The two types of design are going to coexist for quite a while. The first vehicle from the EQ family will arrive in 2019, and by 2025 we will have at least ten completely electronic models on the market. Both body shapes will follow the principles of the Mercedes-Benz design philosophy, with the EQ models distinguished by some unique design elements. This includes the design of the front, which will create a unique, individual character. We have already presented some of the elements in Paris, such as the slot in the cowl for the windscreen wipers that only opens when the wipers are needed. This allows us to make significant improvements, both to the aerodynamics and above all to the aeroacoustics. Because without the traditional engine noise other sources of noise suddenly become a lot more noticeable.
How do you manage to transfer the face of the brand to the new drive technology so that an e-Mercedes is immediately recognisable as a Mercedes-Benz?
With all of our vehicles we will be concentrating on the proportions – the lines will be smoother. The face of the brand remains the same for both types of drive technology, but that does not rule out variations. Even today, we are already the only brand with different front sections. We’ve got the traditional three-pointed star on the bonnet, the star in the centre of the radiator grille, and the sporty face of the AMG. And now we’re adding another variation, the face of the EQ, where the technology allows us a wide range of design options. But it must always remain possible to recognise a Mercedes-Benz as such from a distance.
It must always remain possible to recognise a Mercedes-Benz as such from a distance.
Are these new proportions being discussed with the designers of the conventional models?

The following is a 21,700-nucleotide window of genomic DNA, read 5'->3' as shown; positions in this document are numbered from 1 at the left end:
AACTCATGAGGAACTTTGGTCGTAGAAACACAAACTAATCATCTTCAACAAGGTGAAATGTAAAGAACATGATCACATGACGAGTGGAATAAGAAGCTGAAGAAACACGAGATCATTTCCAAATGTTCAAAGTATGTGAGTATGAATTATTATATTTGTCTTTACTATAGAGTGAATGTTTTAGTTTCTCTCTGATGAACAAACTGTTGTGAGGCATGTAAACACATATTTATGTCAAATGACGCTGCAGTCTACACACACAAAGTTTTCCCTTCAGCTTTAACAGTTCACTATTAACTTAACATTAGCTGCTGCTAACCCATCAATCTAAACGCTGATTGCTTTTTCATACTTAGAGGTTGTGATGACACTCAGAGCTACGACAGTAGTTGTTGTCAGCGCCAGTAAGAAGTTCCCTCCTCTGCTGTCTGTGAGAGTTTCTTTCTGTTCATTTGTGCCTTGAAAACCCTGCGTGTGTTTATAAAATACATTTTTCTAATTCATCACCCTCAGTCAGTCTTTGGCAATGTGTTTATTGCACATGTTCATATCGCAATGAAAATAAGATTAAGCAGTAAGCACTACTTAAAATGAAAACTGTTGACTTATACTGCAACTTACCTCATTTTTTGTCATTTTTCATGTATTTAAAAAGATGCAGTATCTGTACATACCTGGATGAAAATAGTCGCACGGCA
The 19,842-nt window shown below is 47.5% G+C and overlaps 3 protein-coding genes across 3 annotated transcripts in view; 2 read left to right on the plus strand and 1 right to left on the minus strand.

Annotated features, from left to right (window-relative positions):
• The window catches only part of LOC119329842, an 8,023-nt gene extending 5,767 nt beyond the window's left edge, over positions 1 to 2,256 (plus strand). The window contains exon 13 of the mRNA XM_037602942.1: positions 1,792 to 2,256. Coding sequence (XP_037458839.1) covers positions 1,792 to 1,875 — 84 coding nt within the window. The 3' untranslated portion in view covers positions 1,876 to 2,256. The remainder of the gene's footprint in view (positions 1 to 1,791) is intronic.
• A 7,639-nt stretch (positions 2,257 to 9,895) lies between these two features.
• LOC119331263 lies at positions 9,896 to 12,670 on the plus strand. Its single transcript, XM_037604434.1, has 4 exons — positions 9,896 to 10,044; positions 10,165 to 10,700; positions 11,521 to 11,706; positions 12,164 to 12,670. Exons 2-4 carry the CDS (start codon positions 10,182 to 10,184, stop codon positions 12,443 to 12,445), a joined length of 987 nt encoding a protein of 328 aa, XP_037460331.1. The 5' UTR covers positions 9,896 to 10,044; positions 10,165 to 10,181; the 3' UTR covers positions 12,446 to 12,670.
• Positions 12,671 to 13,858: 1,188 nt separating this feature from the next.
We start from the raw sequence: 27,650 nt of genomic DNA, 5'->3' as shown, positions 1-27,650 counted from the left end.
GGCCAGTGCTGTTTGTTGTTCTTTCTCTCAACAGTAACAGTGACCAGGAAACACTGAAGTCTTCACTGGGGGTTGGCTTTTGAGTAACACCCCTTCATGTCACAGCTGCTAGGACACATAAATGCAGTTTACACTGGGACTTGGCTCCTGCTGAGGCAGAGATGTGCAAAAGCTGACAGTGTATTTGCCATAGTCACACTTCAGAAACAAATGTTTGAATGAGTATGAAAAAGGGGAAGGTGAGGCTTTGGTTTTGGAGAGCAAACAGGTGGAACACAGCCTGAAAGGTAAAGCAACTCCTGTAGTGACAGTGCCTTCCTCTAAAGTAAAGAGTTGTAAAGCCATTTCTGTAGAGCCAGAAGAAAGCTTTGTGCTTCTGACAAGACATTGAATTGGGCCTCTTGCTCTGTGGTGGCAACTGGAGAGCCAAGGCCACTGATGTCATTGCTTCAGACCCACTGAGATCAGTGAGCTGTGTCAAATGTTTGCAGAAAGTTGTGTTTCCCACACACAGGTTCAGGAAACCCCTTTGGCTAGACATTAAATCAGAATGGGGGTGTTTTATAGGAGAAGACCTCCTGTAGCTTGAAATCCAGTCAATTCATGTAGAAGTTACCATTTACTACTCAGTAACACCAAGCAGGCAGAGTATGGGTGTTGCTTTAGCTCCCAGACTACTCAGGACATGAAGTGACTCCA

Our design teams are already working on different model series across the board. And of course there is some discussion, and everyone knows all the model series. There needs to be a strategic plan to ensure that everything fits together at the end, when the cars are on display at the dealership. It has to be completely obvious that they all belong to the same family and brand, and this applies just as much to the new EQ models.
The shape of the current concept eq is that of an SUV. Will this be followed by models in other formats?
The term SUV is generally associated with large, heavy vehicles with a relatively upright greenhouse. I prefer to speak of a crossover, i. e. a model which is positioned in between the familiar segments and proportions. The appearance of our Concept EQ is less bulky, but it has the advantage of the higher seat position of an SUV. The roof is flatter, but it still provides a lot of headroom. At the rear we don’t have the typical SUV look, but rather a touch of shooting brake, to improve the aerodynamics. We have chosen this shape deliberately, because it is contemporary.
Finally a glimpse ahead: where is ev design going in the future?
For the moment we are working on this first generation, and that will turn a few heads, as people may not have been expecting that from us. We have lots of ideas. For example, when we’re talking about autonomous driving, it raises the question of whether we want to carry that through to the outside. We are certainly looking forward to the new possibilities.